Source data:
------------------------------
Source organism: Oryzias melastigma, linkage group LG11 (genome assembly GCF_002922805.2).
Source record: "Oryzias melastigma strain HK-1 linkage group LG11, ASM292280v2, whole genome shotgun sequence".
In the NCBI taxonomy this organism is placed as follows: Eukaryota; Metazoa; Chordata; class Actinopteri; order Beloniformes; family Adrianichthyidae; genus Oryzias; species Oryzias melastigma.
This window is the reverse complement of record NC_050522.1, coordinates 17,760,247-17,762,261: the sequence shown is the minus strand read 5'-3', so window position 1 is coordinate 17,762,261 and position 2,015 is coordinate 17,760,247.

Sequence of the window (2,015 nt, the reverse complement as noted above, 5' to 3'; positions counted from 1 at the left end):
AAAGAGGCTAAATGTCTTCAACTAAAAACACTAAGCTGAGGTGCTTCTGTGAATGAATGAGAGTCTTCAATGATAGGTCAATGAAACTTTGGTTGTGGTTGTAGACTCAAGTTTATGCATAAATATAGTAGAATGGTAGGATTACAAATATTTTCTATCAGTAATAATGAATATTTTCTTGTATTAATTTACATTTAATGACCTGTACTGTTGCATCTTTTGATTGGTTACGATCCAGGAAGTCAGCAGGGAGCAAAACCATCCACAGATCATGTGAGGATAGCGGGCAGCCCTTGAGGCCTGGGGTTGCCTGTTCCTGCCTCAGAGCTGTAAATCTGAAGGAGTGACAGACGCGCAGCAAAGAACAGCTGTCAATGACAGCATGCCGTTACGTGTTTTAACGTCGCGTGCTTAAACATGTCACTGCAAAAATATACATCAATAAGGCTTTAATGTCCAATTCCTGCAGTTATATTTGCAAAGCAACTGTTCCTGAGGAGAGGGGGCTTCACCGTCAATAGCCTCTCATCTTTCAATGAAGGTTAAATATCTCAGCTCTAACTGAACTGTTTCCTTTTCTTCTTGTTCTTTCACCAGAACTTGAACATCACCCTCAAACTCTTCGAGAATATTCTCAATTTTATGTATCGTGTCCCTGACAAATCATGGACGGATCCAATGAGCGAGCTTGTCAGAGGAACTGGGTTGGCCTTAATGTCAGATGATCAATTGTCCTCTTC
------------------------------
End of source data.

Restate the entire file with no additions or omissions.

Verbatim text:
Source organism: Oryzias melastigma, linkage group LG11 (genome assembly GCF_002922805.2).
Source record: "Oryzias melastigma strain HK-1 linkage group LG11, ASM292280v2, whole genome shotgun sequence".
In the NCBI taxonomy this organism is placed as follows: Eukaryota; Metazoa; Chordata; class Actinopteri; order Beloniformes; family Adrianichthyidae; genus Oryzias; species Oryzias melastigma.
This window is the reverse complement of record NC_050522.1, coordinates 17,760,247-17,762,261: the sequence shown is the minus strand read 5'-3', so window position 1 is coordinate 17,762,261 and position 2,015 is coordinate 17,760,247.

Sequence of the window (2,015 nt, the reverse complement as noted above, 5' to 3'; positions counted from 1 at the left end):
AAAGAGGCTAAATGTCTTCAACTAAAAACACTAAGCTGAGGTGCTTCTGTGAATGAATGAGAGTCTTCAATGATAGGTCAATGAAACTTTGGTTGTGGTTGTAGACTCAAGTTTATGCATAAATATAGTAGAATGGTAGGATTACAAATATTTTCTATCAGTAATAATGAATATTTTCTTGTATTAATTTACATTTAATGACCTGTACTGTTGCATCTTTTGATTGGTTACGATCCAGGAAGTCAGCAGGGAGCAAAACCATCCACAGATCATGTGAGGATAGCGGGCAGCCCTTGAGGCCTGGGGTTGCCTGTTCCTGCCTCAGAGCTGTAAATCTGAAGGAGTGACAGACGCGCAGCAAAGAACAGCTGTCAATGACAGCATGCCGTTACGTGTTTTAACGTCGCGTGCTTAAACATGTCACTGCAAAAATATACATCAATAAGGCTTTAATGTCCAATTCCTGCAGTTATATTTGCAAAGCAACTGTTCCTGAGGAGAGGGGGCTTCACCGTCAATAGCCTCTCATCTTTCAATGAAGGTTAAATATCTCAGCTCTAACTGAACTGTTTCCTTTTCTTCTTGTTCTTTCACCAGAACTTGAACATCACCCTCAAACTCTTCGAGAATATTCTCAATTTTATGTATCGTGTCCCTGACAAATCATGGACGGATCCAATGAGCGAGCTTGTCAGAGGAACTGGGTTGGCCTTAATGTCAGATGATCAATTGTCCTCTTC